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Tribunal: Member Tigiilagi Eteuati

A delegate of the Minister for Immigration and Border Protection cancelled the applicant’s Student visa because he did not remain enrolled in a registered course, which was a condition of the visa.[1] The Minister (or a delegate) may cancel a visa when the holder has not complied with a condition.[2]

When the applicant arrived in Australia in February 2015 he was enrolled in a Diploma of Information Technology to be followed by a Bachelor of Information Technology. He said that he commenced the Diploma course at the beginning of 2015 but found the course too difficult and failed all four of his subjects in the first semester. He abandoned that Diploma and his enrolment in the Bachelor of Information Technology was cancelled for non-commencement of studies on 28 April 2016. The Tribunal noted that the applicant was in breach of his requirements from this date as he was not enrolled in a higher education course. In mid-2016 the applicant enrolled in an Advanced Diploma of Leadership and Management which he completed on 29 January 2017 but did not enrol in a new course after this. The applicant’s visa was cancelled on 18 April 2017. He was granted a bridging visa in July 2017, which did not prevent him from working or studying, but he did not enrol in a registered course until March 2018.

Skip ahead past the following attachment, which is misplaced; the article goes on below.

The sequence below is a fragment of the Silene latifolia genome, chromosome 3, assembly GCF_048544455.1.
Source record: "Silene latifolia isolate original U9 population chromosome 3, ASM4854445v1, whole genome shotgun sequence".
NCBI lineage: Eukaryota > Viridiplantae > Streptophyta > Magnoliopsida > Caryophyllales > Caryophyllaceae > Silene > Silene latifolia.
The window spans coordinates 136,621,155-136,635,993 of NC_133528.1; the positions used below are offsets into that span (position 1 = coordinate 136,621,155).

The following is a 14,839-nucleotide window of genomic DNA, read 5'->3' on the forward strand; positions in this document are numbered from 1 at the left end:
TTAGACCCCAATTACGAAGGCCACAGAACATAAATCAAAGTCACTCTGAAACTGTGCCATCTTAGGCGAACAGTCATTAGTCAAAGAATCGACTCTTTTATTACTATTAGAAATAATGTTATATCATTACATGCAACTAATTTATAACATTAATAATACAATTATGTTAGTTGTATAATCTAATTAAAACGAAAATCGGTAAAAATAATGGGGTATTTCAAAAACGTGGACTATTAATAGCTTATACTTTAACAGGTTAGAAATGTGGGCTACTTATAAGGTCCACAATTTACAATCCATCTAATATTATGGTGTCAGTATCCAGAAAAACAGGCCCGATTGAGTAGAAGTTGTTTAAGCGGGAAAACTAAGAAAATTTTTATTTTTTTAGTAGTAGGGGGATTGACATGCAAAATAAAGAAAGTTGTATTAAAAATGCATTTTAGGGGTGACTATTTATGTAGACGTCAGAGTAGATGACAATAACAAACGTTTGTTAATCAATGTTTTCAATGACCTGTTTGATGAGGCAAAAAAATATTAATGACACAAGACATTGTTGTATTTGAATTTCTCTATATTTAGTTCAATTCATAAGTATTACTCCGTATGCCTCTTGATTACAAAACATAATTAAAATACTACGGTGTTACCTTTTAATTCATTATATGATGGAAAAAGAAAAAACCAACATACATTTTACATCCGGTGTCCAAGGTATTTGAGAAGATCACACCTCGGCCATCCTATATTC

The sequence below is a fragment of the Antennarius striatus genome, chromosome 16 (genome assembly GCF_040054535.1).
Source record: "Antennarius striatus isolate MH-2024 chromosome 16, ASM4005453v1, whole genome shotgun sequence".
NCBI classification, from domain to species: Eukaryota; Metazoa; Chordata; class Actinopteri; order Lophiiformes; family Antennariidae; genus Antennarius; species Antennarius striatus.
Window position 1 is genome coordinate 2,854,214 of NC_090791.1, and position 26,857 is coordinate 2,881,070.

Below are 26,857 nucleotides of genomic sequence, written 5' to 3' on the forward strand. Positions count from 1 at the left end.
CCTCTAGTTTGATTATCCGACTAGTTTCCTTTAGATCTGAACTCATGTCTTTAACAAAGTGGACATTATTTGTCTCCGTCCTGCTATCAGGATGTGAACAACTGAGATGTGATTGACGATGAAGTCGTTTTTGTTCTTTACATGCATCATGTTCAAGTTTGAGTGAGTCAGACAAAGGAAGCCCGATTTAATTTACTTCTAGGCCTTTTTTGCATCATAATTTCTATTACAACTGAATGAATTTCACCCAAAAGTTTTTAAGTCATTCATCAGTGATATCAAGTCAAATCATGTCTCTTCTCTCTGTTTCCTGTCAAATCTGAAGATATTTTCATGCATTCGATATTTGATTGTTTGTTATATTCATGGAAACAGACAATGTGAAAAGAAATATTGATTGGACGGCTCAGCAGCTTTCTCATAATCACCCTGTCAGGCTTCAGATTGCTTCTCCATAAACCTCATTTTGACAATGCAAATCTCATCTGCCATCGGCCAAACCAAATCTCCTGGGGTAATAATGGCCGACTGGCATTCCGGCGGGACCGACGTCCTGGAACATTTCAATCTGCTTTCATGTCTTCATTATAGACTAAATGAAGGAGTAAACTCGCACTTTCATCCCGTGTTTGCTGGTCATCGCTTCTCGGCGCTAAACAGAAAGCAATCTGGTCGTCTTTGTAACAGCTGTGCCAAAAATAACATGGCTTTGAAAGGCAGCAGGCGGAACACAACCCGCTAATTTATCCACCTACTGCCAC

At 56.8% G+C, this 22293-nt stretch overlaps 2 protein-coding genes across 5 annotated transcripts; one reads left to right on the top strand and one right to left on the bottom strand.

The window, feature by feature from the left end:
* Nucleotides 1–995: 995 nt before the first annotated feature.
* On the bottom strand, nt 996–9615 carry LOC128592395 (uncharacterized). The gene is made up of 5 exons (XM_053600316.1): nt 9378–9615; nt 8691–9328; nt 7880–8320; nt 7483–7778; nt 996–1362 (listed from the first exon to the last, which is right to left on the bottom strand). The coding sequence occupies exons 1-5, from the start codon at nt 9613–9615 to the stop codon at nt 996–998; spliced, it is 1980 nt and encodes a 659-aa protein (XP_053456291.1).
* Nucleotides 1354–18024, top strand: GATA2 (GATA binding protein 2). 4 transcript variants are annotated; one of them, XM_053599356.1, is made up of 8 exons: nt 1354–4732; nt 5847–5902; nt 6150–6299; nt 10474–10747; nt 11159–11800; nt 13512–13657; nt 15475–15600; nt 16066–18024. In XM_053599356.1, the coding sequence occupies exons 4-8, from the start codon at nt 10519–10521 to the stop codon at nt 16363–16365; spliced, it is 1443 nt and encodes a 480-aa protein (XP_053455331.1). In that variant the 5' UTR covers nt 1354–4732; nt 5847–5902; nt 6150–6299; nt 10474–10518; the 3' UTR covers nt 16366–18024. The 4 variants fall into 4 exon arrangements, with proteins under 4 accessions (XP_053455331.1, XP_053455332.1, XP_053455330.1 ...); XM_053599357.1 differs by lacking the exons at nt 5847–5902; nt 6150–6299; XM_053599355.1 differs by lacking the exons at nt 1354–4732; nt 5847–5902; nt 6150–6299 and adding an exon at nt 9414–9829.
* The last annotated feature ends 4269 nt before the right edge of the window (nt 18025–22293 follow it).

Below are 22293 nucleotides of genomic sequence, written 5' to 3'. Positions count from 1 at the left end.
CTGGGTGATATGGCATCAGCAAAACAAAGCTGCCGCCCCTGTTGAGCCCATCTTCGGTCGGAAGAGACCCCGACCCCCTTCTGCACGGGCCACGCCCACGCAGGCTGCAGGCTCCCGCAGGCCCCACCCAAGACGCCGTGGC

The applicant said that after he completed his advanced diploma in January 2017 a migration agent applied for him to undertake a bachelor’s degree but that no tertiary institution would offer him enrolment because he had ceased his initial information technology studies. The applicant provided no documentary evidence to support his assertion that he had applied to be enrolled in bachelor degree courses. The applicant said that he knew that it was a condition of his visa to remain enrolled in a higher education course.

The applicant also enrolled and completed two vocational courses and failed to enrol in another bachelor course, instead enrolling in a further 3 vocational courses after his visa was cancelled. The Tribunal view is that he may not have the desire or will to successfully undertake a higher education course in Australia. The Tribunal did not accept that the applicant made any significant attempts to enrol in a bachelor degree course after he completed his advanced diploma. He provided no documentary evidence of any attempts that he made and after July 2017 he had study and work rights. The Tribunal does not accept that no tertiary institute would enrol the applicant in a bachelor’s course or at very least, in a series of courses leading to a bachelor degree. The Tribunal is willing to accept that the applicant and his family members may experience disappointment and shame that the applicant’s visa was cancelled before he was able to complete a course in Australia. The Tribunal has also considered that, as the applicant’s visa was been cancelled, he may have to wait some time to be granted another in Australia.                        

The Tribunal affirmed the decision to cancel the applicant’s Class TU visa.

Read the full written decision on AustLII.


[1] Condition 8202 of Schedule 8 to the Migration Regulations 1994

[2] Section 116(1)(b) of the Migration Act 1958